A Week Later, a Blown Call Is Still Topic A

ATLANTA — At N.F.L. media nights, the biggest stars speak at podiums, and this year was no different. When the Los Angeles Rams took the floor, quarterback Jared Goff, running back Todd Gurley II and Coach Sean McVay drew big crowds.

But cornerback drew equally large crowds. A week ago, Coleman was a former undrafted free agent finishing his sixth season. Now, he needed media minders to keep reporters from digging too deeply into a play that may have altered the Super Bowl.

That came in the N.F.C. Championship Game in New Orleans, where he drilled Saints wide receiver Tommylee Lewis before he could get in position to catch a pass from Drew Brees.

No flag was thrown for pass interference or helmet-to-helmet contact. The Saints went on to kick a field goal, but left enough time on the clock for the Rams to tie the game and send it into overtime, when they eventually won, 26-23.

The game-changing play has been a game changer for Coleman. He said he had received numerous death threats, and his social media accounts have been overwhelmed with hate mail from angry Saints fans.

“Right now, my phone is crazy,” Robey-Coleman said. “Like my brother said, a lot of people probably had money on the game.”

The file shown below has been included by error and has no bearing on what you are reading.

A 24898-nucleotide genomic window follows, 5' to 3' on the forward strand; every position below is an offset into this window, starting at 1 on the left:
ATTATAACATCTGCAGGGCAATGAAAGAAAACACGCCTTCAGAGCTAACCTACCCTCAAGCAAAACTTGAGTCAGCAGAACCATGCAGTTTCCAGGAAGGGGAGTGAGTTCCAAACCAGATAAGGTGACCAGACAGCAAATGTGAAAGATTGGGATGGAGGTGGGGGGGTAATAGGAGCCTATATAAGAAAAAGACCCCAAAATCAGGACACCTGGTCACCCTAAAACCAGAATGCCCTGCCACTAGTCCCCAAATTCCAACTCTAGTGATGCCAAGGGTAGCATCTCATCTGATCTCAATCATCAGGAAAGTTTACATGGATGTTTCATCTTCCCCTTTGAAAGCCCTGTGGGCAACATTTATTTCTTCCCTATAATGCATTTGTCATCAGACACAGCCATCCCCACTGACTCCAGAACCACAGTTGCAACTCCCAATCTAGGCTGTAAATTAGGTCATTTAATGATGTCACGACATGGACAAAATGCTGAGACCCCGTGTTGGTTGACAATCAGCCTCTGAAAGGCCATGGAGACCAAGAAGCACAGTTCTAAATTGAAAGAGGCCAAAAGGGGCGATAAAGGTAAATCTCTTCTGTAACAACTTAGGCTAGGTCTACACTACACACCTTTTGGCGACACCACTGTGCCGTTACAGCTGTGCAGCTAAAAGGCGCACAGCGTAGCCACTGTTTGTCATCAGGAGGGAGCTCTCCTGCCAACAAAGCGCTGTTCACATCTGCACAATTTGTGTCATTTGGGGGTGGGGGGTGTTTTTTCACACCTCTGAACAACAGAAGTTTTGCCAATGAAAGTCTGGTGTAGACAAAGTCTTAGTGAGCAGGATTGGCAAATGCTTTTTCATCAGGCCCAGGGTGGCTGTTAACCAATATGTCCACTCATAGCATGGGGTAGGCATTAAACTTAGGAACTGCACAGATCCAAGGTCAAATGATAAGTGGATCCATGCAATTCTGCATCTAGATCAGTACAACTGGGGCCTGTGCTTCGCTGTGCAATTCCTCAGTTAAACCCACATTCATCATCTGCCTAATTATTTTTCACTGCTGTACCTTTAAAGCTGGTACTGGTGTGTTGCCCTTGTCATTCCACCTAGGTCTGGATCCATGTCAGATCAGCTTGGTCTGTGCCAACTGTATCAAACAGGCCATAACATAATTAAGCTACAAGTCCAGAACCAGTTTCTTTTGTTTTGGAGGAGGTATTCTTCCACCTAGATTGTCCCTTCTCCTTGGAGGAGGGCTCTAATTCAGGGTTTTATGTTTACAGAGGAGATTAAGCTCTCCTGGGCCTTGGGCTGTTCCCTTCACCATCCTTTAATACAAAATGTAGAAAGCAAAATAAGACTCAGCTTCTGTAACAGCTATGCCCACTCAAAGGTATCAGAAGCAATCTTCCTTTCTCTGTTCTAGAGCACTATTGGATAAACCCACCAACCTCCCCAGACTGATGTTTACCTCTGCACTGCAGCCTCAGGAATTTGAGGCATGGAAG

Coleman said he’s received more than 3,000 direct messages on Instagram, more than 1,000 messages on Facebook and 500 messages on Snapchat.

“I got threats here and there, but nothing to dwell on,” he said. “All types of threats, death threats.”

The non-call led Saints owner Gayle Benson to say the team had been “unfairly deprived” of a chance to reach the Super Bowl. Louisiana Senator Bill Cassidy criticized the N.F.L. on the Senate floor during a government shutdown.

Other than the head official speaking to a pool reporter after the game, the N.F.L. has said nothing about the non-call on the play, or the events that have followed.

The league, though, all but admitted a penalty should have been called when, on Friday, it fined Robey-Coleman $26,739 for a helmet-to-helmet hit on Lewis.

Robey-Coleman said, ”We moved on from it as a team, and I moved on personally.” Indeed, his fellow defensive back Marcus Peters refused to answer questions about officiating or the non-call.

But Robey-Coleman hasn’t made it easier on himself, or his teammates. He said Saturday that the ball Brees threw to Lewis was tipped, suggesting that Lewis could not have caught the pass regardless of what Robey-Coleman did.

To compound matters, he said that Patriots quarterback Tom Brady had slowed with age, comments that may give the Patriots extra motivation.

“Whatever he was doing – because of his age and all that – he’s not doing as much of that anymore,” he told Bleacher Report. “He’s still doing the same things; he’s just not doing as much of it.”

On Monday, Robey-Coleman said the comments about Brady’s age were taken out of context, and that he has a lot of respect for him. Brady declined to comment.

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